Source: Supplied.

How was life away from the race-track over there for you in between rounds, being based over there full-time?

I was staying with my girlfriend Carly in an apartment near Bologna. We were trying to find ways to keep fit and active and simply keep doing stuff. The first half of the season was not too bad, as we were on the go every few weeks with riding and a little bit of testing, so that was okay as we always had something to do. Once we had the summer break, I only rode the bike four or five times from June to July on [laughs]… so that was quite difficult. You are trying to find things to keep yourself motivated and focused. It was good for the both of us, as we got to explore and travel around a little bit, especially Italy. We got to see some of the major cities and it was a good experience to be able to have that opportunity to be able to see the places that we were living in, so it was good.

Just how different is a STK1000 bike compared to what you had been used to in Australia?

It was quite a bit of different. In terms of outright performance, probably not a great lot in regards to the engine. Just the seating position on the bike, we run a different sub-frame, so the seating position is different, the foot-pegs are different and so are the handlebars. Just the way you sit on the bike is different to the way it is here, so that was something I had to try and get comfortable with and learn to understand the way the different weighting position on the bike, which affects and changes things. On top of that they run a much more sophisticated level of electronics and telemetry, so you spend a lot of time analysing data and working with the crew chief to understand what’s going on and be able to come up with the best plan to be able to progress and move forward. That is probably the biggest thing I guess, is the electronics side of things. You can make adjustments on the go while you are riding and you can’t really do that so much here in Australia. With that adds more variables to the equations, as there are more things to try and understand and try and work out what’s going on, so you try and not get lost in it. You try and make the right decisions and keep moving forward.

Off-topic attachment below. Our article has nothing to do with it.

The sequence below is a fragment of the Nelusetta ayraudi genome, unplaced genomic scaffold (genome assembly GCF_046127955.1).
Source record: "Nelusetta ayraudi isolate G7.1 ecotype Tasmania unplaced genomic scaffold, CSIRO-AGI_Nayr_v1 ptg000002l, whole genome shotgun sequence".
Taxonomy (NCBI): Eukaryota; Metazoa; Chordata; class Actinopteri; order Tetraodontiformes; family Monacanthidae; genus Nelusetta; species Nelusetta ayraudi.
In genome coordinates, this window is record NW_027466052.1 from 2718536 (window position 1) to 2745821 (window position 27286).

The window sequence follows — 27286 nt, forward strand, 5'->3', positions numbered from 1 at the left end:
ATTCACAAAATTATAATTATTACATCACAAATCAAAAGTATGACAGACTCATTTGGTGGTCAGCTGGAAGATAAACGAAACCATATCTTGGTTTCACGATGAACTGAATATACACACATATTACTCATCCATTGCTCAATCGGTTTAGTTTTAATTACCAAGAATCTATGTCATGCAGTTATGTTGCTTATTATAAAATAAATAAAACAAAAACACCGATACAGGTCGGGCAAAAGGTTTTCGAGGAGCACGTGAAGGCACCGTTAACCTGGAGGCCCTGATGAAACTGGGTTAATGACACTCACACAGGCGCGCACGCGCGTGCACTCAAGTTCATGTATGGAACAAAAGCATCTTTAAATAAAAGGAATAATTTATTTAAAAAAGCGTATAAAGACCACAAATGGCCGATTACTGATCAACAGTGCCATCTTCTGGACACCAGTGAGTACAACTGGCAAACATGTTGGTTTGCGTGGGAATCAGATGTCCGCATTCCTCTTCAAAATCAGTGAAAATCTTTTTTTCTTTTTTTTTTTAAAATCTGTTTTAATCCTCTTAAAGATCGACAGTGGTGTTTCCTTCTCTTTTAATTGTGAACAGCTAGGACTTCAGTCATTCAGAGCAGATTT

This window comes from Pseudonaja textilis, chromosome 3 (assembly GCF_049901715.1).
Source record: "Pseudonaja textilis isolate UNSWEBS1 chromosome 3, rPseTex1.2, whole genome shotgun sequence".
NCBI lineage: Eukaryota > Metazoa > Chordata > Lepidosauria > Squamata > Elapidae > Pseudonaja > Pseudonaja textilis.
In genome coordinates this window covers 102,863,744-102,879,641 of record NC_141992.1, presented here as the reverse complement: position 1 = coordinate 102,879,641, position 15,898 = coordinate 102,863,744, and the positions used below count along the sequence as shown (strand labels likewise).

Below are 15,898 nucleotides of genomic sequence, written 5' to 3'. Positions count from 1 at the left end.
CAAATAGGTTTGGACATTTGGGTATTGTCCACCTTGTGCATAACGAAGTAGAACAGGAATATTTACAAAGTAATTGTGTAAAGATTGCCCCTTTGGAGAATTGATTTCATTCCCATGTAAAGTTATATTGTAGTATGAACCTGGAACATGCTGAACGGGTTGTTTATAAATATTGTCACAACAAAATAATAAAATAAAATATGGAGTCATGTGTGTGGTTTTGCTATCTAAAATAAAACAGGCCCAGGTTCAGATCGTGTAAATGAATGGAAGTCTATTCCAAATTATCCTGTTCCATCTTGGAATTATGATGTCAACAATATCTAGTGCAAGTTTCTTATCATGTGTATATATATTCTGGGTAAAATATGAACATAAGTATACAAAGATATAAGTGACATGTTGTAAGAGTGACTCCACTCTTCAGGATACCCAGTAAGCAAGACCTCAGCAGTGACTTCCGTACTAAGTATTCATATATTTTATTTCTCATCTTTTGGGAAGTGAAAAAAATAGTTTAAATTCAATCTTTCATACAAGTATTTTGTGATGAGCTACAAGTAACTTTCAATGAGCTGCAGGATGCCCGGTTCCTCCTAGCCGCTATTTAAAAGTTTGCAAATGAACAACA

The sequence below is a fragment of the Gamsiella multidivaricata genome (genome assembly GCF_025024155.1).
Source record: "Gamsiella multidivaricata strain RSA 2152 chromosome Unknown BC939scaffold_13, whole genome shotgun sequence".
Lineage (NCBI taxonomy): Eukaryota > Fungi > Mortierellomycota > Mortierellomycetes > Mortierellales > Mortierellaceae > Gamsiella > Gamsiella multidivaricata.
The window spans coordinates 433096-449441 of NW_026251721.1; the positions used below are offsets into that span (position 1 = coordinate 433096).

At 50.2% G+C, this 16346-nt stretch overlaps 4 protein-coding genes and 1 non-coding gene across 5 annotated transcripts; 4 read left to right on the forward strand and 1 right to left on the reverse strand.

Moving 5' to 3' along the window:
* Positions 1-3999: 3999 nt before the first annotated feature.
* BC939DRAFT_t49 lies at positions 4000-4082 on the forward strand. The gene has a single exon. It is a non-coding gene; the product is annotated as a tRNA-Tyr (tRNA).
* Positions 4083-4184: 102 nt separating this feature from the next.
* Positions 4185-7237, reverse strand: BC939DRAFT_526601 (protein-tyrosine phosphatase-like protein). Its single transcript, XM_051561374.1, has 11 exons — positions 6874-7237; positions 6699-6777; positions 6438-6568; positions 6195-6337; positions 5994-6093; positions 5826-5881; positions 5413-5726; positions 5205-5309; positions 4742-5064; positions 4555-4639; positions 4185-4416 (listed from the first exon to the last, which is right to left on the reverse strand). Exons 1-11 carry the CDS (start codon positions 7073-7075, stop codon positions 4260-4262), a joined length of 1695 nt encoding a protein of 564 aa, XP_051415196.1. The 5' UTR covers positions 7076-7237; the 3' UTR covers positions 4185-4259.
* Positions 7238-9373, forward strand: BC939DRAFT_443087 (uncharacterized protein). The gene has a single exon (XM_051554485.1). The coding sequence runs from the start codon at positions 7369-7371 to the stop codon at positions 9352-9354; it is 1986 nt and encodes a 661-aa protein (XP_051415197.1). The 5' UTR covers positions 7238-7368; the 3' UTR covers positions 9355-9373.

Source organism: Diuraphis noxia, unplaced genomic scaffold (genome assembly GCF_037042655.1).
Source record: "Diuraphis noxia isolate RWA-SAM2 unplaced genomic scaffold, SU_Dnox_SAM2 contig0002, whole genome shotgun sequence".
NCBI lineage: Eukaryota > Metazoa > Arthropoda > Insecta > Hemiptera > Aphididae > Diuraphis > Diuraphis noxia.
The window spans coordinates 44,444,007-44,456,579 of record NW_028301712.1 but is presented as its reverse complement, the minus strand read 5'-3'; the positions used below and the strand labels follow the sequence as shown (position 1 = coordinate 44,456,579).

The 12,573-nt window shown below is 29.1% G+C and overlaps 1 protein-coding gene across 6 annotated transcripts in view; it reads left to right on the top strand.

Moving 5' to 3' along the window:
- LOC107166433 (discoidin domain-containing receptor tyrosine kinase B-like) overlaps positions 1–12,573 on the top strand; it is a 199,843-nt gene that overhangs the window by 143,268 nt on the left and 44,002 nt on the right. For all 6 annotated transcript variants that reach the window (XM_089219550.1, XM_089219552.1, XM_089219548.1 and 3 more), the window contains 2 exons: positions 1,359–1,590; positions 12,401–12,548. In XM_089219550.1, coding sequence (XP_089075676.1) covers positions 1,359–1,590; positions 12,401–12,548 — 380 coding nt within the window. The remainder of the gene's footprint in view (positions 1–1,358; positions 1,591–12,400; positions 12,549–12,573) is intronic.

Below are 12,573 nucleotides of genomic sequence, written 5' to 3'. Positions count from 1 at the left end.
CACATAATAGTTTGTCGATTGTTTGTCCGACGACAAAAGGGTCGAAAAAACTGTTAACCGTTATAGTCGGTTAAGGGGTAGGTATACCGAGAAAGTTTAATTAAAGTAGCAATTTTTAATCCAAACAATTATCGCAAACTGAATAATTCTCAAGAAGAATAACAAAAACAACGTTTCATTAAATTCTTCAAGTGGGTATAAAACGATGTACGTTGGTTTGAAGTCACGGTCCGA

And what’s on the cards for 2018 at this point?

It’s actually quite difficult. I thought how I performed this year it would have been a little bit easier to be able to have another deal for next year. This year was really good with the Aruba.it Racing Ducati team, as they really looked after me. The only issue is that the junior team won’t continue again in 2018, so that essentially leaves me without a ride. I’ve been in contact with Ducati at this point in time, but there is not a whole lot going on. It was good with the Aruba.it Racing Ducati team as I didn’t have to bring any money to the team – it was a proper job and they looked after you, but now it’s back to being like any other ride where you have to bring money with you to the team. It’s just a difficult situation really. I think it’s a matter of timing, which has made it difficult, so right now I’m looking and searching for the best opportunity to stay racing in Europe, particularly in the Superstock 1000 championship. As I said, I believe I showed potential there and I believe I can win the championship with a second year, however right at the moment there is no deal that has been done. I’m chasing sponsorship to be able to secure a ride in the Superstock 1000 Championship again for next year.

Well we definitely hope it works out, it was good to see you over there this year and fingers crossed you can get another deal for next year. Thank you mate.

Thank you, I really appreciate it. It was a great year and hope to be back again next year.